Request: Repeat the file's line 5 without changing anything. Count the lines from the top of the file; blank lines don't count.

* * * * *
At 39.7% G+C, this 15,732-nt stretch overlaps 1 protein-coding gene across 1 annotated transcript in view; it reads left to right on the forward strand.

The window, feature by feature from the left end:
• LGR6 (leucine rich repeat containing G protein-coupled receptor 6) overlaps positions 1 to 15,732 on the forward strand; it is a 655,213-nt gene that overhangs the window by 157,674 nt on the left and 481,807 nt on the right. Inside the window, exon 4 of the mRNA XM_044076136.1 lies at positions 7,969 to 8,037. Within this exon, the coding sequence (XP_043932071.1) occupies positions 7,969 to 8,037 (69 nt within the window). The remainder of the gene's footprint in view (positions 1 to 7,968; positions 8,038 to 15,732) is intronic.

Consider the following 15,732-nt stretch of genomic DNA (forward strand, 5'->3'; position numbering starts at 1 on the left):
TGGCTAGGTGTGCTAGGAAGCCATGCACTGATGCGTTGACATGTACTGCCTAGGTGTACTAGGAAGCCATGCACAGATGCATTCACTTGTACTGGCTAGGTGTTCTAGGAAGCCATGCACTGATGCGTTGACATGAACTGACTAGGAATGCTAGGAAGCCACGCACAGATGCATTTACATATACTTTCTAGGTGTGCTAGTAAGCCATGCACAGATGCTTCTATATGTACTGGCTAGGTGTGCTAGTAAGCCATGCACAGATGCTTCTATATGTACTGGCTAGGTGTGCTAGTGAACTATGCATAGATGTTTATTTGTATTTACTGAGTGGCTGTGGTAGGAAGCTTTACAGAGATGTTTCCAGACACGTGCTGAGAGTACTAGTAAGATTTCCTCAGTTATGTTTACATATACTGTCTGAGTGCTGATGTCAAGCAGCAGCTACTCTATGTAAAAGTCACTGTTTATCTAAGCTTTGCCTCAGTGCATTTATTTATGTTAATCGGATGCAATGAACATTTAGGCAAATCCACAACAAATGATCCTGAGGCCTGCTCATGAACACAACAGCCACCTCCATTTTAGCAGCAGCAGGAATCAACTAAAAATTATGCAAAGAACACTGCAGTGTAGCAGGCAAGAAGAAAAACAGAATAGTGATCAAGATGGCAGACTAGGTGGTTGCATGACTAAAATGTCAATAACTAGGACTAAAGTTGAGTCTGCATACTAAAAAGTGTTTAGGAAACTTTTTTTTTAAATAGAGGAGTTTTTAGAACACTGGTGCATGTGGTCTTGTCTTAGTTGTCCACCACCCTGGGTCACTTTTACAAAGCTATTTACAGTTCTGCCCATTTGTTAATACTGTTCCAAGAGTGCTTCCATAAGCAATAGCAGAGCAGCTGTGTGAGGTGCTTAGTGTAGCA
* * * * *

TGGCTAGGTGTGCTAGGAAGCCATGCACTGATGCGTTGACATGTACTGCCTAGGTGTACTAGGAAGCCATGCACAGATGCATTCACTTGTACTGGCTAGGTGTTCTAGGAAGCCATGCACTGATGCGTTGACATGAACTGACTAGGAATGCTAGGAAGCCACGCACAGATGCATTTACATATACTTTCTAGGTGTGCTAGTAAGCCATGCACAGATGCTTCTATATGTACTGGCTAGGTGTGCTAGTAAGCCATGCACAGATGCTTCTATATGTACTGGCTAGGTGTGCTAGTGAACTATGCATAGATGTTTATTTGTATTTACTGAGTGGCTGTGGTAGGAAGCTTTACAGAGATGTTTCCAGACACGTGCTGAGAGTACTAGTAAGATTTCCTCAGTTATGTTTACATATACTGTCTGAGTGCTGATGTCAAGCAGCAGCTACTCTATGTAAAAGTCACTGTTTATCTAAGCTTTGCCTCAGTGCATTTATTTATGTTAATCGGATGCAATGAACATTTAGGCAAATCCACAACAAATGATCCTGAGGCCTGCTCATGAACACAACAGCCACCTCCATTTTAGCAGCAGCAGGAATCAACTAAAAATTATGCAAAGAACACTGCAGTGTAGCAGGCAAGAAGAAAAACAGAATAGTGATCAAGATGGCAGACTAGGTGGTTGCATGACTAAAATGTCAATAACTAGGACTAAAGTTGAGTCTGCATACTAAAAAGTGTTTAGGAAACTTTTTTTTTAAATAGAGGAGTTTTTAGAACACTGGTGCATGTGGTCTTGTCTTAGTTGTCCACCACCCTGGGTCACTTTTACAAAGCTATTTACAGTTCTGCCCATTTGTTAATACTGTTCCAAGAGTGCTTCCATAAGCAATAGCAGAGCAGCTGTGTGAGGTGCTTAGTGTAGCA